Showing 4 ideas for tag "immune"

Goal 2: Reduce Human Disease

The role of Extracorporeal Photopheresis (ECP) in the prevention and treatment of rejection of heart and lung transplants

According to the ISHLT, more than 4,000 patients undergo a heart transplant each year, and almost 4,000 receive single or double lung transplants. Their prognosis depends heavily on the avoidance of rejection, which claims the majority of their lives. For heart transplant recipients, the median survival is 11 years, while for lung transplant recipients, it is approximately 5 years. The current most common anti-rejection... more »

Is this idea a Compelling Question (CQ) or Critical Challenge (CC)? Compelling Question (CQ)

Details on the impact of addressing this CQ or CC

Patients who are fortunate to receive a matched heart or one or two lungs transplants are at high risk of dying from rejection early and even years after the operation. Thus, they are given cocktails of highly toxic anti-rejection drugs for the rest of their lives. Unfortunately, despite compliance with their drug regimens, many patients still suffer repeated episodes of rejection that may be fatal. In addition, they develop serious side-effects such as diabetes, infections, malignancies, renal failure, etc. ECP has been shown efficacy in preventing and treating cardiac transplant rejection, but the data are limited. ECP appears to benefit such patients by causing an increase in the number of circulating T regulatory (“T regs”) cells. T regs are known to mediate immune tolerance, the ultimate goal of a long-term successful transplant. The role of ECP in lung transplantation is mostly unknown. Very preliminary data have been gathered from retrospective studies. We suspect that patients with early bronchiolitis obliterans syndrome (“BOS”) will benefit from ECP prior to developing irreversible pulmonary damage. In both types of transplants, however, it is unknown when should ECP be started, how often it should be employed (treatment schedule), and for how long. Finally, the most compelling argument to use ECP in heart and lung transplantation is its excellent side-effect profile. Furthermore, ECP may allow a decrease in the number of drugs needed to prevent rejection.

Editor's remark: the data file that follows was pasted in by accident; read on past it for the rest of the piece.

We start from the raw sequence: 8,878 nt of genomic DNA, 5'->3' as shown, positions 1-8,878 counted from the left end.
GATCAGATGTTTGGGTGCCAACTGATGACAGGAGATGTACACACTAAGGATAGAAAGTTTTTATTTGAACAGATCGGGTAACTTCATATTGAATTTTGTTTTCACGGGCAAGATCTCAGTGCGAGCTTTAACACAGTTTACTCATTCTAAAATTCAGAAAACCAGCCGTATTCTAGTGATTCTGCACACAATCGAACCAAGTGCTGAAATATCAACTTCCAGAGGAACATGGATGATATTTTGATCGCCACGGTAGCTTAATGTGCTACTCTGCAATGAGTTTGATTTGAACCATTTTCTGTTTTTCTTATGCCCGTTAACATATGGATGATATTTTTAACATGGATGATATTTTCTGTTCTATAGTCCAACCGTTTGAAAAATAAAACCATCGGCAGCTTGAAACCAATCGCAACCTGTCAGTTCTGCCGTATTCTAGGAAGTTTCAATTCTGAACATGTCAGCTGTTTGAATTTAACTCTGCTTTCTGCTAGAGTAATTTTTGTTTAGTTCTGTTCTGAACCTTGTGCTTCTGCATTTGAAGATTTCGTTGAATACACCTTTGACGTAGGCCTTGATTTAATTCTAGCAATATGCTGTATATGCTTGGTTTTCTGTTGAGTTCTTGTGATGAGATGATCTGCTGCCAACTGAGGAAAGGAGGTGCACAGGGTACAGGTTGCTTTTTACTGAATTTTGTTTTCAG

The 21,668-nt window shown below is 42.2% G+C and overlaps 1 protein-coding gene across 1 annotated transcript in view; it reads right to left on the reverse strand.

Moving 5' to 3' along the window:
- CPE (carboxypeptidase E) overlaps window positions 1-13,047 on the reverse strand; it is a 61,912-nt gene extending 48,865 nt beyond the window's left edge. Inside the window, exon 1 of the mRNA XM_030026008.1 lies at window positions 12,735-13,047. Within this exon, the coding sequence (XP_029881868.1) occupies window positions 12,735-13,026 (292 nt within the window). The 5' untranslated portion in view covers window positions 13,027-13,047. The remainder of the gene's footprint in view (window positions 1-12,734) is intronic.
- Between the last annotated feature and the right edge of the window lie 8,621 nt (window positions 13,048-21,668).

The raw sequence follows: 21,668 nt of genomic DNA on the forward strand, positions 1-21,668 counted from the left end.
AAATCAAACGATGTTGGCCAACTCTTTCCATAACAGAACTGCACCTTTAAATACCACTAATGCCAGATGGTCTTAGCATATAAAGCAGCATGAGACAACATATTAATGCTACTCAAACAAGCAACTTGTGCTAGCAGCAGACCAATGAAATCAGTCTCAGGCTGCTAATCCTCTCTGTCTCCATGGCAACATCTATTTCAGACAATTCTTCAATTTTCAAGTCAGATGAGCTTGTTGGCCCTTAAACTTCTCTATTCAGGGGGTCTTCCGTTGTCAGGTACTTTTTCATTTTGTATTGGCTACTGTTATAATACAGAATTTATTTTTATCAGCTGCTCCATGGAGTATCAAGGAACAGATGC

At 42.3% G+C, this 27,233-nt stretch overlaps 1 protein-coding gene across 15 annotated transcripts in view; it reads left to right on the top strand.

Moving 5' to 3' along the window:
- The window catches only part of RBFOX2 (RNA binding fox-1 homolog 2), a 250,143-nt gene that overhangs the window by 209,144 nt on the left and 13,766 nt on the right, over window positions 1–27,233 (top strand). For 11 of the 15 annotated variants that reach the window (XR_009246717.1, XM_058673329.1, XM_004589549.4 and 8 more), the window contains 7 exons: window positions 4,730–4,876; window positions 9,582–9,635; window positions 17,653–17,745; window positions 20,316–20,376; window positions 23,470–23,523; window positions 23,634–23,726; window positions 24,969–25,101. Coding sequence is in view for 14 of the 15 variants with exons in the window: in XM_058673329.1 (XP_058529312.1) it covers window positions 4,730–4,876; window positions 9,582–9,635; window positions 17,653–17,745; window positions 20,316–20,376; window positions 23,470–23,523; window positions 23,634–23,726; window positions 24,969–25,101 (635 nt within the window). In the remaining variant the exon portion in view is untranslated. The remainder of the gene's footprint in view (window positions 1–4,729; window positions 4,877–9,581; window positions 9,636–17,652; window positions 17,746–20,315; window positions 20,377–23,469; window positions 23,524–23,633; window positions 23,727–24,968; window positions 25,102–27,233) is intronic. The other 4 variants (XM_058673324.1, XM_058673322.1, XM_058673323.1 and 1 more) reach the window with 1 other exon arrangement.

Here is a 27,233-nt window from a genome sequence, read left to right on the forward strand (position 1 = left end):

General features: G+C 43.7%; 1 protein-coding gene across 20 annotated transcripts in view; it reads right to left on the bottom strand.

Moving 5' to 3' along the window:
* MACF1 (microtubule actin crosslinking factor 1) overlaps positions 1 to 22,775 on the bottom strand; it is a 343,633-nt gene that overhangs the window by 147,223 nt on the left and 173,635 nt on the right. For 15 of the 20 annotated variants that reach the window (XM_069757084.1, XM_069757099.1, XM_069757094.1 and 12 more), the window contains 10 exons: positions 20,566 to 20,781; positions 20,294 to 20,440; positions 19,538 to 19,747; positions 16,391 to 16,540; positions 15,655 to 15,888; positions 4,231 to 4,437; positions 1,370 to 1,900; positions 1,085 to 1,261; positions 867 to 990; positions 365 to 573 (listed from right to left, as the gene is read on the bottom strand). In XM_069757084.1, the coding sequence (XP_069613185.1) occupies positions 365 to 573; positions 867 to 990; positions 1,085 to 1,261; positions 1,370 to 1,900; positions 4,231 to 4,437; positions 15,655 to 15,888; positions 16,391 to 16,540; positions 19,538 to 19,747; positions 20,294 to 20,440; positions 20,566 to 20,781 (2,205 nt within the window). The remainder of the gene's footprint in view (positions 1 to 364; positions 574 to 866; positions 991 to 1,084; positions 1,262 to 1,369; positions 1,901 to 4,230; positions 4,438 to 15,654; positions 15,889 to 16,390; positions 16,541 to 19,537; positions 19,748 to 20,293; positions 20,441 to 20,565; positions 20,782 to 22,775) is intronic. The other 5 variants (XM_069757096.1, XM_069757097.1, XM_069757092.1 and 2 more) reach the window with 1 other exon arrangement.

Feasibility and challenges of addressing this CQ or CC

Many patients with heart and lung transplants develop severe and often fatal rejection despite the current drug options to prevent rejection. ECP could be added to their treatment regimens and decrease side-effects, improving long-term survival.

ECP is generally well tolerated and complications are extremely infrequent.

There is a great potential for multi-disciplinary collaboration between Apheresis Medicine, Cardiology, and Pulmonary specialists.

It is conceivable that manufacturers of ECP instruments will be interested in contributing to the design and support of these studies.

Such studies could shed light in the mechanism of action of ECP in heart and lung transplantation.

There is a need to develop standardized treatment regimens based on well designed clinical trials to further optimize the use of ECP. Development and standardization of measurable outcomes is critical for the success of clinical studies in apheresis in general, and ECP in particular.

Challenges:

  1. Limited number of institutions providing ECP treatment.
  2. Cost of ECP procedures.
  3. Small number of animal models available for apheresis research. Thus, limited studies of ECP mechanism(s) of action. However, understanding pathological mechanisms and their relationship to response to apheresis is critical for optimization and advancement of patient care in heart and lung transplantation.
  4. Lack of infra-structure for apheresis research.

Name of idea submitter and other team members who worked on this idea Marisa Marques on behalf of ASFA

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Goal 3: Advance Translational Research

Identification of autoantigens that elicit pathogenic immune responses in cardiovascular diseases